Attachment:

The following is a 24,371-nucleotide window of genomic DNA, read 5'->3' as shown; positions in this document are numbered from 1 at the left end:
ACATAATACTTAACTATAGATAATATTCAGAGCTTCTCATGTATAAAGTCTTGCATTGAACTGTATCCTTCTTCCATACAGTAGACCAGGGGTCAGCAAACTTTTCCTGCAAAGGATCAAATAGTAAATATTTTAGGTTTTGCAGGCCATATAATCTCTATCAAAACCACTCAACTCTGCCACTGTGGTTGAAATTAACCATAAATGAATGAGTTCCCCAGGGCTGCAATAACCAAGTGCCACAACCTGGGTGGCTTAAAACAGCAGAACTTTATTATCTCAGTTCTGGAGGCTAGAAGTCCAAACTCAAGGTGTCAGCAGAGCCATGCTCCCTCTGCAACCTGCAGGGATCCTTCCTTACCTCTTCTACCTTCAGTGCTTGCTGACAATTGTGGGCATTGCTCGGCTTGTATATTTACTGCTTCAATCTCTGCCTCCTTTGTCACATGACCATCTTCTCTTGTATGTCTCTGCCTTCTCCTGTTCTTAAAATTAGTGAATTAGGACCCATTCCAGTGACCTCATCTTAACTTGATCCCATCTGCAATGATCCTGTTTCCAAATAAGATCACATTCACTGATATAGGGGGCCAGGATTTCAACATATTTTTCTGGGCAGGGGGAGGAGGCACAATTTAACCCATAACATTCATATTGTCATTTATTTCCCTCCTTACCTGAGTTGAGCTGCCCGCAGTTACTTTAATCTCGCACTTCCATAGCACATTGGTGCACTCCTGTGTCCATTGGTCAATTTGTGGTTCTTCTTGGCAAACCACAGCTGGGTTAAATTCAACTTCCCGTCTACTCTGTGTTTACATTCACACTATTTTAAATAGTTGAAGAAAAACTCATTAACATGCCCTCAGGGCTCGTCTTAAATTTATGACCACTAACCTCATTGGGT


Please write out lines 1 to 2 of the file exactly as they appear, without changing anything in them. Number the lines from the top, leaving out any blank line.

The following is a 24,371-nucleotide window of genomic DNA, read 5'->3' as shown; positions in this document are numbered from 1 at the left end:
ACATAATACTTAACTATAGATAATATTCAGAGCTTCTCATGTATAAAGTCTTGCATTGAACTGTATCCTTCTTCCATACAGTAGACCAGGGGTCAGCAAACTTTTCCTGCAAAGGATCAAATAGTAAATATTTTAGGTTTTGCAGGCCATATAATCTCTATCAAAACCACTCAACTCTGCCACTGTGGTTGAAATTAACCATAAATGAATGAGTTCCCCAGGGCTGCAATAACCAAGTGCCACAACCTGGGTGGCTTAAAACAGCAGAACTTTATTATCTCAGTTCTGGAGGCTAGAAGTCCAAACTCAAGGTGTCAGCAGAGCCATGCTCCCTCTGCAACCTGCAGGGATCCTTCCTTACCTCTTCTACCTTCAGTGCTTGCTGACAATTGTGGGCATTGCTCGGCTTGTATATTTACTGCTTCAATCTCTGCCTCCTTTGTCACATGACCATCTTCTCTTGTATGTCTCTGCCTTCTCCTGTTCTTAAAATTAGTGAATTAGGACCCATTCCAGTGACCTCATCTTAACTTGATCCCATCTGCAATGATCCTGTTTCCAAATAAGATCACATTCACTGATATAGGGGGCCAGGATTTCAACATATTTTTCTGGGCAGGGGGAGGAGGCACAATTTAACCCATAACATTCATATTGTCATTTATTTCCCTCCTTACCTGAGTTGAGCTGCCCGCAGTTACTTTAATCTCGCACTTCCATAGCACATTGGTGCACTCCTGTGTCCATTGGTCAATTTGTGGTTCTTCTTGGCAAACCACAGCTGGGTTAAATTCAACTTCCCGTCTACTCTGTGTTTACATTCACACTATTTTAAATAGTTGAAGAAAAACTCATTAACATGCCCTCAGGGCTCGTCTTAAATTTATGACCACTAACCTCATTGGGT